What Happens if a Will is Stolen or Destroyed? (NSW) | Armstrong Legal

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This article was written by Fernanda Dahlstrom - Content Editor - Brisbane

Fernanda Dahlstrom has a Bachelor of Laws, a Bachelor of Arts and a Graduate Diploma in Legal Practice. She has also completed a Master’s in Writing and Literature. Fernanda practised law for eight years, working in criminal defence, child protection and domestic violence law in the Northern Territory and in family law in Queensland.

What Happens if a Will is Stolen or Destroyed? (NSW)


There is a range of situations where a will may become compromised because it has been damaged, destroyed, stolen or concealed. A will may get damaged accidentally due to being stored in an insecure location or the testator may deliberately destroy the document with the intention of revoking their will. Alternately, another person may steal, damage or destroy a testator’s will in an attempt to obstruct their intentions for the distribution of their estate. This article outlines what is likely to happen when a will is stolen or destroyed in New South Wales.

Safekeeping of wills

There is no register of wills in New South Wales or Australia. It is prudent for a testator to store their will in a safe location and to ensure that the executor/s know where it is stored. 

When a person engages a solicitor to make their will, it is common for the original will to be stored at the solicitor’s office and for the client to retain a copy of the document. Storing the original will with a solicitor makes it much less likely the document will be stolen, damaged or destroyed.

What if a will is stolen or destroyed but this can’t be proven? 

If a person dies in New South Wales and it is known that they had made a will but the original will cannot be located, there is a presumption that the testator destroyed the document with the intention of revoking it. 

The strength of this presumption depends on the circumstances of the case. The court will take into account factors such as how detailed the provisions of the will were, the location the will was stored in, any steps the testator took to protect the will and the circumstances surrounding the document’s absence.  

The presumption that the testator intended to revoke the will can be rebutted by the executor adducing evidence that the testator could not or would not have revoked their will. 

An application for probate generally requires the original will document to be attached. However, in some circumstances, where there is evidence that a will was lost or destroyed accidentally and that the testator did not intend to revoke the will, the court has accepted a photocopy of the will and granted probate.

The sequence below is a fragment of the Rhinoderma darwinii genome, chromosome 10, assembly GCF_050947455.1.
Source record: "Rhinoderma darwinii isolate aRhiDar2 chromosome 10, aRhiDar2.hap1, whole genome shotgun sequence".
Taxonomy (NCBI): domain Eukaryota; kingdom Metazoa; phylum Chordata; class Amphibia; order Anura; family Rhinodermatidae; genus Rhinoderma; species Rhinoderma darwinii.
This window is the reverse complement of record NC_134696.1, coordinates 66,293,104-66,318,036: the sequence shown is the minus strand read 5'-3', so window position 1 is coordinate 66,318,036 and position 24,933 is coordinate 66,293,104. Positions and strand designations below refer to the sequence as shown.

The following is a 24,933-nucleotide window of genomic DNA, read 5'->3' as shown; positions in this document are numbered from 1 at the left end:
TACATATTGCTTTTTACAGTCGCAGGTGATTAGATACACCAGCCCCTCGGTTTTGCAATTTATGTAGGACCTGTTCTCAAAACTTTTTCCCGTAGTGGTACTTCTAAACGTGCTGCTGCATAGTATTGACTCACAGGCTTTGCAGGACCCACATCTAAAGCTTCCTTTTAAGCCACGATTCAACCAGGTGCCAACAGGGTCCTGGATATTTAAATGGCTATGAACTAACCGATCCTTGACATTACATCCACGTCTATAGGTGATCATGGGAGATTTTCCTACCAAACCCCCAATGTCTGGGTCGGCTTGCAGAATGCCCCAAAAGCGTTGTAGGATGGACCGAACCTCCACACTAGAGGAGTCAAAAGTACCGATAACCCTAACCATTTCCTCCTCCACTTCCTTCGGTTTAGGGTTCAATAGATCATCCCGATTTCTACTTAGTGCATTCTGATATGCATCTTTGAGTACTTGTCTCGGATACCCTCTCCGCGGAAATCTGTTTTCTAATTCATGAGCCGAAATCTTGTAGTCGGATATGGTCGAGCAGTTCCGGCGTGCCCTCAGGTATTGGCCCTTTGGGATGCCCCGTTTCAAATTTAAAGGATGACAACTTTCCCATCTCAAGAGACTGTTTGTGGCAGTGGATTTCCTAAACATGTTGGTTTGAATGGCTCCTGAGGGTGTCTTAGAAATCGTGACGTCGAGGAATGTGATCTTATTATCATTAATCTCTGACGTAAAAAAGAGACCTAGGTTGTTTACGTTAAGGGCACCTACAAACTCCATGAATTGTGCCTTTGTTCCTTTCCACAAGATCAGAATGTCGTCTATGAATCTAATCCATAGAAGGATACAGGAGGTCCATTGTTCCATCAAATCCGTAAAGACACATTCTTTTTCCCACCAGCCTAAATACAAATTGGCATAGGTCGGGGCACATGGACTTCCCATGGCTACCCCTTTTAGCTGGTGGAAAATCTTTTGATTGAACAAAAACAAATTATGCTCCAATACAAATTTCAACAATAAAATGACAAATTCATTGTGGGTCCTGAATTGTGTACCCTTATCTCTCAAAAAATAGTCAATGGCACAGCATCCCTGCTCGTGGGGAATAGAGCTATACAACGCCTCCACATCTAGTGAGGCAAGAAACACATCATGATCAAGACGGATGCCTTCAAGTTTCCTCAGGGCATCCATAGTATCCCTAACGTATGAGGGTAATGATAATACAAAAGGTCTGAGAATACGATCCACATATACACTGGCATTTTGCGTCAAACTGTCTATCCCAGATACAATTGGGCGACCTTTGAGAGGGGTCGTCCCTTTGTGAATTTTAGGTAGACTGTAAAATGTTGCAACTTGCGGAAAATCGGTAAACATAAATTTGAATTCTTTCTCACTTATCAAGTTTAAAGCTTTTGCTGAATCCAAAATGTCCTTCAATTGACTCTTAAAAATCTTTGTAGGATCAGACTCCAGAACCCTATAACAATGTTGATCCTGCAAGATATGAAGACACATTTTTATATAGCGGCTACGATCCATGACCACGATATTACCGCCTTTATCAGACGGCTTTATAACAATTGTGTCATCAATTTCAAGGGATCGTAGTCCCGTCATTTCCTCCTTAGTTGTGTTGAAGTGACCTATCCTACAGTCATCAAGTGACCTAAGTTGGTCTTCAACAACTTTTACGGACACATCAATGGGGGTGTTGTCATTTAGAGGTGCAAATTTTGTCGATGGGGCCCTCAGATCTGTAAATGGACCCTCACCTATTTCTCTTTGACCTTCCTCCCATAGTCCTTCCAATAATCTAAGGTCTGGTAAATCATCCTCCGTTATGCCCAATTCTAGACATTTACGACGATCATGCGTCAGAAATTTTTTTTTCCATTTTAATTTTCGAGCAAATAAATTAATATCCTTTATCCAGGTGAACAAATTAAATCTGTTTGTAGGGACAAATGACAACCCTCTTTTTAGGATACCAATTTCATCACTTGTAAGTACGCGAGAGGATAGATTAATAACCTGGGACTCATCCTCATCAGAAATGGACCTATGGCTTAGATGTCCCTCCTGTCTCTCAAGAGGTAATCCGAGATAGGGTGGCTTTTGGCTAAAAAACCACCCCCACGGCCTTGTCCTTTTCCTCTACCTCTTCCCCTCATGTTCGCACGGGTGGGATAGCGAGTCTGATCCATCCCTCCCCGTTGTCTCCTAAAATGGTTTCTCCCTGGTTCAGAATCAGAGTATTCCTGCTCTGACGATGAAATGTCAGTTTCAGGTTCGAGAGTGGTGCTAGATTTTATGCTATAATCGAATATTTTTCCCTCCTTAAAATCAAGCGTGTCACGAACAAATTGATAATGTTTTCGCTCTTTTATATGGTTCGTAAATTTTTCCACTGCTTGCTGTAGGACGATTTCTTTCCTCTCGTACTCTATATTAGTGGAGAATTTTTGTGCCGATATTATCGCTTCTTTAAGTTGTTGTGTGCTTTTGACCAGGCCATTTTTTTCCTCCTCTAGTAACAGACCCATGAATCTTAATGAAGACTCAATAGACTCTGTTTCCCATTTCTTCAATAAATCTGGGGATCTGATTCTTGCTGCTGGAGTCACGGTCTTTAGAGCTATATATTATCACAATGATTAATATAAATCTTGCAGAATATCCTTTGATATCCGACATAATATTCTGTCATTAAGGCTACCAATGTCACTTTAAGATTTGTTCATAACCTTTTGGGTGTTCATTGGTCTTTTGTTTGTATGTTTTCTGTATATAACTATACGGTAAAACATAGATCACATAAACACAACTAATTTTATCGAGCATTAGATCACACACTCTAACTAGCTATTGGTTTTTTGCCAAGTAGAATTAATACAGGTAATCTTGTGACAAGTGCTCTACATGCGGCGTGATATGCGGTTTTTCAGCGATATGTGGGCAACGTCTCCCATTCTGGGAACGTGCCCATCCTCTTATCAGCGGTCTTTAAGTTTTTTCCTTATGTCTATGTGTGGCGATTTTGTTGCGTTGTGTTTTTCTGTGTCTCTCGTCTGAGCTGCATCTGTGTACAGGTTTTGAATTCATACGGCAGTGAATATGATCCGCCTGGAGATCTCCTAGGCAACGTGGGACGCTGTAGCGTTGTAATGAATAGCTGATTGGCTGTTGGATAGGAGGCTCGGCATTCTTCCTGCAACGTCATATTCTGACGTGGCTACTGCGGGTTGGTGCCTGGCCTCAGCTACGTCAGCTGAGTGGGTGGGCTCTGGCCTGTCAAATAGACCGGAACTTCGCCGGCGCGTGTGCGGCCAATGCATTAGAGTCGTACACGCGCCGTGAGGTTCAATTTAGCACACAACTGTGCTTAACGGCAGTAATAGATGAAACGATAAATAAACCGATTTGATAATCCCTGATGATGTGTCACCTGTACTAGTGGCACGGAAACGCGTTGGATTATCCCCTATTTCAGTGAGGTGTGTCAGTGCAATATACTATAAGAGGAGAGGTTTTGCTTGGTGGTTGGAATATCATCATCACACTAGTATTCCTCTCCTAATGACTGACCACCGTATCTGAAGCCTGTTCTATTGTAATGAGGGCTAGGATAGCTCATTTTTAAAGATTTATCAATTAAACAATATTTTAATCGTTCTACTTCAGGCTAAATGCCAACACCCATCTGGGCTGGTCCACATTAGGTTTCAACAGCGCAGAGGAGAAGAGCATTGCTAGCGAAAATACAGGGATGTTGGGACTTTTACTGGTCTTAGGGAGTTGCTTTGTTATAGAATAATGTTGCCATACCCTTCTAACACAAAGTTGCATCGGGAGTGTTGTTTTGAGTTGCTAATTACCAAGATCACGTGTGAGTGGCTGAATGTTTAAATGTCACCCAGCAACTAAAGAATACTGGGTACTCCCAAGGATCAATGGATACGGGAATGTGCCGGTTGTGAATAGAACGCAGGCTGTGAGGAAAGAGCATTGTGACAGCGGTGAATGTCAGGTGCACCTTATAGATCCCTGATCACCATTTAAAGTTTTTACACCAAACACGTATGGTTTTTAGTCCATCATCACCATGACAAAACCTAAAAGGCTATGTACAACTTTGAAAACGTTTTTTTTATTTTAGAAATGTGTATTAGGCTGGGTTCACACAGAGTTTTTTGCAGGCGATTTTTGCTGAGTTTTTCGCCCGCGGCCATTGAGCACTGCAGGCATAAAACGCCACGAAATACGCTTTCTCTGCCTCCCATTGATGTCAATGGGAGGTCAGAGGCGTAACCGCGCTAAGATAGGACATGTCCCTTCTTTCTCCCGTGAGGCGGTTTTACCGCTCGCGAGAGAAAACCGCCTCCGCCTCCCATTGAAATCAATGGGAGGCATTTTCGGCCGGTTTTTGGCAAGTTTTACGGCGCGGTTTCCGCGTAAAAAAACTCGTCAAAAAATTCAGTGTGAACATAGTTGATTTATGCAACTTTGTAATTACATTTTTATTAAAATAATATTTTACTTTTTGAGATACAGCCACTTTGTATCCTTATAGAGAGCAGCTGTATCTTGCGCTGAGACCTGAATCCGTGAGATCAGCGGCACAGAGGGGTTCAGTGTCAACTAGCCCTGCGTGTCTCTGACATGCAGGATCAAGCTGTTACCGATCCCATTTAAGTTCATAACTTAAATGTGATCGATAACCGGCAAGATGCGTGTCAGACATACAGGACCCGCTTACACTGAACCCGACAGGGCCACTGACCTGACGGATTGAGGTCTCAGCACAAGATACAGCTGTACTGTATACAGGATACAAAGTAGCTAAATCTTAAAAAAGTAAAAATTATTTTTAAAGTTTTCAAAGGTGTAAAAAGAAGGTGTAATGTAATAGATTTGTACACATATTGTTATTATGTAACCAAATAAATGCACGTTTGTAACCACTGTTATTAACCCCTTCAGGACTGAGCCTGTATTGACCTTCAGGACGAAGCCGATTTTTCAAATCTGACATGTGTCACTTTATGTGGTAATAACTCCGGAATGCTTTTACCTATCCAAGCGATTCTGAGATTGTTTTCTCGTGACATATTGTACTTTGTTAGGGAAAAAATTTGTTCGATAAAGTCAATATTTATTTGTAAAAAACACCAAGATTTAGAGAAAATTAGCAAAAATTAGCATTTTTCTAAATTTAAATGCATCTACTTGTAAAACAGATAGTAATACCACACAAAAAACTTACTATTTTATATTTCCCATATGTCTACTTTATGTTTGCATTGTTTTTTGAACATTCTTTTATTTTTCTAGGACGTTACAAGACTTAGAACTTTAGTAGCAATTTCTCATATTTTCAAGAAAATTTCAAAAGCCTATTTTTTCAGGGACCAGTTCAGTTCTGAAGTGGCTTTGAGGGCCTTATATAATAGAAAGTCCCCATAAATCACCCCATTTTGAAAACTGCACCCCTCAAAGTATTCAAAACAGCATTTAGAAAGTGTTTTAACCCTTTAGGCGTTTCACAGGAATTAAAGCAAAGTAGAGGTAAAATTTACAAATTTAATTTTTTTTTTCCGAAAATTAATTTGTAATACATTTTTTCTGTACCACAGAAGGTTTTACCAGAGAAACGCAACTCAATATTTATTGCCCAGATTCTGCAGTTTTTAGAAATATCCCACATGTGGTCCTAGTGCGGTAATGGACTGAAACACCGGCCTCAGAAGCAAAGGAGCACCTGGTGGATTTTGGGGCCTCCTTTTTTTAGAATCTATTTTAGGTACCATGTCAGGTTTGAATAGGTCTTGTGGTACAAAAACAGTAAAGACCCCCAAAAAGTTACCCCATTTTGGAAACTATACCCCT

However, if the Supreme Court finds that the presumption has not been rebutted, the estate will be dealt with according to the rules of intestacy. 

Accidental destruction

If a will is accidentally damaged or destroyed, this does not automatically revoke the will. A will is revoked only if it is damaged or destroyed deliberately by the testator with the intention of revoking the will.  

This is set out in Section 11 of the Succession Act 2006, which states that a will can be revoked 

“by the testator, or by some person in his or her presence and by his or her direction, burning, tearing or otherwise destroying the will with the intention of revoking it, or by the testator, or by some person in his or her presence and at his or her direction, writing on the will or dealing with the will in such a manner that the Court is satisfied from the state of the will that the testator intended to revoke it.”

However, if a person’s will is discovered in a damaged state, especially if the signatures have been torn off or are illegible, a rebuttable presumption applies that the testator destroyed the document with the intention of revoking it. If the executor then applies for probate, they will need to adduce clear evidence that the testator did not intend to destroy the will or that the document was damaged or destroyed accidentally. There is no guarantee that the court will grant probate in this situation. 

Criminal offence where will is stolen or destroyed

Section 135 of the Crimes Act 1900 makes it an offence to steal, destroy, cancel, obliterate or conceal all or part of a will either during the testator’s life or after their death and regardless of whether the will deals with real estate, personal estate or both. The maximum penalty for this offence is imprisonment for seven years. 

Seek legal advice if a will is stolen or destroyed

If you are involved in a matter where a will is stolen or destroyed, it is advisable to seek legal advice about the best way to proceed as soon as possible. Depending on the circumstances and the evidence that exists, it may still be possible to obtain a grant of probate. 

If you require legal advice or representation in any legal matter, please contact Armstrong Legal. 

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